One of the richest sources of interesting I-spaces is manipulation planning. As robots interact with obstacles or objects in the world, the burden of estimating the state becomes greater. The classical way to address this problem is to highly restrict the way in which the robot can interact with obstacles. Within the manipulation planning framework of Section 7.3.2, this means that a robot must grasp and carry objects to their desired destinations. Any object must be lying in a stable configuration upon grasping, and it must be returned to a stable configuration after grasping.
As the assumptions on the classical manipulation planning framework are lifted, it becomes more difficult to predict how the robot and other bodies will behave. This immediately leads to the challenges of uncertainty in predictability, which was the basis of Chapter 10. The next problem is to design sensors that enable plans to be achieved in spite of this uncertainty. For each sensing model, an I-space arises.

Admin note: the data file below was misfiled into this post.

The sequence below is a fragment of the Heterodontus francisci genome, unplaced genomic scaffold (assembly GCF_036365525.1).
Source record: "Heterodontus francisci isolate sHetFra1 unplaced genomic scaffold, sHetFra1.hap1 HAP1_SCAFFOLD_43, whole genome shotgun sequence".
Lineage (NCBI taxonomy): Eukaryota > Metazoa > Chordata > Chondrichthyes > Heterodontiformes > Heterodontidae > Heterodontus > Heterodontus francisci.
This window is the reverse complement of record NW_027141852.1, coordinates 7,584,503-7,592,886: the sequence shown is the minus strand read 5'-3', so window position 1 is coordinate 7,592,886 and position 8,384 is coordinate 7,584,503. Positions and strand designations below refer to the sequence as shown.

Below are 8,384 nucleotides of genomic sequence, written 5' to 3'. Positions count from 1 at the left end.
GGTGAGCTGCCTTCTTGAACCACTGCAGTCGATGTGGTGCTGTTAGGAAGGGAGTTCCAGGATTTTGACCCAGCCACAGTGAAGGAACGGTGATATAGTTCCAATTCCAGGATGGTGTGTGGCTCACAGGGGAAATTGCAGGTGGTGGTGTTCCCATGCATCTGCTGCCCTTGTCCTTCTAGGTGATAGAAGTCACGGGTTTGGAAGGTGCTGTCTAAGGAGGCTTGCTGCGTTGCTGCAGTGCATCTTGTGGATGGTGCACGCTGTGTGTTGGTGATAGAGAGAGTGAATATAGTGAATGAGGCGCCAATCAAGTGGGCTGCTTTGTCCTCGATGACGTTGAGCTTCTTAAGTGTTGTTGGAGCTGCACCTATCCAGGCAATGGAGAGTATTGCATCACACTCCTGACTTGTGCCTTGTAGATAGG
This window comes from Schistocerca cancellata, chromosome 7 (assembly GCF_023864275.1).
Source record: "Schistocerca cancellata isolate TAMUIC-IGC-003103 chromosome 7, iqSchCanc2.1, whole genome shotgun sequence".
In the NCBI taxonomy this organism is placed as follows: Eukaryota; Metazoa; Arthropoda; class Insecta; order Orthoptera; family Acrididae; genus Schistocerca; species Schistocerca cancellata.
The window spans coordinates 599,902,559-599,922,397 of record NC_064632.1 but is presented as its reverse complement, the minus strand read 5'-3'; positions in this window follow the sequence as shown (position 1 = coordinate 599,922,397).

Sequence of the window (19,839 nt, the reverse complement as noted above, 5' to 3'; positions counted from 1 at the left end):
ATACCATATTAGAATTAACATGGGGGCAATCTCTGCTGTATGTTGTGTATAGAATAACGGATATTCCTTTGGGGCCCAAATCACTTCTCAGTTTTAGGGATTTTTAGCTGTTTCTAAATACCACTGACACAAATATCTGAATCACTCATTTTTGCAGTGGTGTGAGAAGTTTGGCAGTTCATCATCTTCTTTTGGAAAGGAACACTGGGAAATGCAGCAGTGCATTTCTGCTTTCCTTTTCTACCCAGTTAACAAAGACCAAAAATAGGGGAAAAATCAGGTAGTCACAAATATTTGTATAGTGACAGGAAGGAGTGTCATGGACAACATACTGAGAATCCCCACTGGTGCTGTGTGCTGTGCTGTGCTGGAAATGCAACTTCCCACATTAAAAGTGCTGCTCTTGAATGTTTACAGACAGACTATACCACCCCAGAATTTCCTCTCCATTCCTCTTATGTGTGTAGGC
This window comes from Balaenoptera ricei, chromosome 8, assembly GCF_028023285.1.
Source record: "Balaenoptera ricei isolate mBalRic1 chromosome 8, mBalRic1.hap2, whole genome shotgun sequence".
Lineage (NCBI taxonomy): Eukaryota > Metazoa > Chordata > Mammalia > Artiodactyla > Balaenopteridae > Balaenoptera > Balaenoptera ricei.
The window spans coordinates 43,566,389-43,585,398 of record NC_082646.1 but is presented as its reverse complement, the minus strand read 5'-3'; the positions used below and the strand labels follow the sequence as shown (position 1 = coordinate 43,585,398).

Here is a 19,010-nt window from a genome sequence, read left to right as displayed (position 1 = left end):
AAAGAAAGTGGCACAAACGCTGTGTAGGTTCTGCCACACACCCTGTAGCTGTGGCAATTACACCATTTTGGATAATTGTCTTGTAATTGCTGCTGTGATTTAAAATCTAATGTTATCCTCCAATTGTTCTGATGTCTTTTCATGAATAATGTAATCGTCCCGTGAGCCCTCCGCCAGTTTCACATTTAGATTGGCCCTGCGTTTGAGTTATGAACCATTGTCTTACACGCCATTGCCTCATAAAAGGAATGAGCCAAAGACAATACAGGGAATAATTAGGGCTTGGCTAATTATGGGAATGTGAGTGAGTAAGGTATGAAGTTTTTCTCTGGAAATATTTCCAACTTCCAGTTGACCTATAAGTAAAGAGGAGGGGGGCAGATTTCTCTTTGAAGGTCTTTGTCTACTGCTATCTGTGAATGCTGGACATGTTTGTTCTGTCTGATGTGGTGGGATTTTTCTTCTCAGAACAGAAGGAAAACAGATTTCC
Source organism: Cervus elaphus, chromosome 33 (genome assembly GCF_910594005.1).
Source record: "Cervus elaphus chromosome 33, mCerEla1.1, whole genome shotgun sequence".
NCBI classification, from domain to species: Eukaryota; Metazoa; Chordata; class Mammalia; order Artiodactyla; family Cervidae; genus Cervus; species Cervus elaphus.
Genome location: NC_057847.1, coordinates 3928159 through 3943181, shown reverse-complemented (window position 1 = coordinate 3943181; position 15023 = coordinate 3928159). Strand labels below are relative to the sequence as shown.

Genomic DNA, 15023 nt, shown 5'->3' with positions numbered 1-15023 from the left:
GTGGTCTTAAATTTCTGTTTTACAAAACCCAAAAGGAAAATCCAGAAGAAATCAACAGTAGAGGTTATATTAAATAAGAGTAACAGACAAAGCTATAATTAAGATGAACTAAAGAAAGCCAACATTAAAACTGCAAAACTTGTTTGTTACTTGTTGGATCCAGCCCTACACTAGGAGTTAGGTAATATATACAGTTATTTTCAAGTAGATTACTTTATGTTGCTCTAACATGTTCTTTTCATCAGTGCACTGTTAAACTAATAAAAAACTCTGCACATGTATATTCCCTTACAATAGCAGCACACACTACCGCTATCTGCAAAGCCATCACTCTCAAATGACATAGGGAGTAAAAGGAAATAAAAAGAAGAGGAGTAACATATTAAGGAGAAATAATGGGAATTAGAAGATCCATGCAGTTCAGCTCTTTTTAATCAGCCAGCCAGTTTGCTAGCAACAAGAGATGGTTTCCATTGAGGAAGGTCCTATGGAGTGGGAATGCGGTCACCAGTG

Section 12.5.1 covers the preimage planning framework [311,659], under which many interesting issues covered in Chapters 10 and 11 are addressed for a specific manipulation planning problem. I-states, forward projections, backprojections, and termination actions were characterized in this context. Furthermore, several algorithmic complexity results regarding planning under uncertainty have been proved within this framework.
Section 12.5.2 covers methods that clearly illustrate the power of reasoning directly in terms of the I-space. The philosophy is to allow nonprehensile forms of manipulation (e.g., pushing, squeezing, throwing) and to design simple sensors, or even to avoid sensing altogether. This dramatically reduces the I-space while still allowing feasible plans to exist. This contradicts the intuition that more information is better. Using less information leads to greater uncertainty in the state, but this is not important in some problems. It is only important is that the I-space becomes simpler.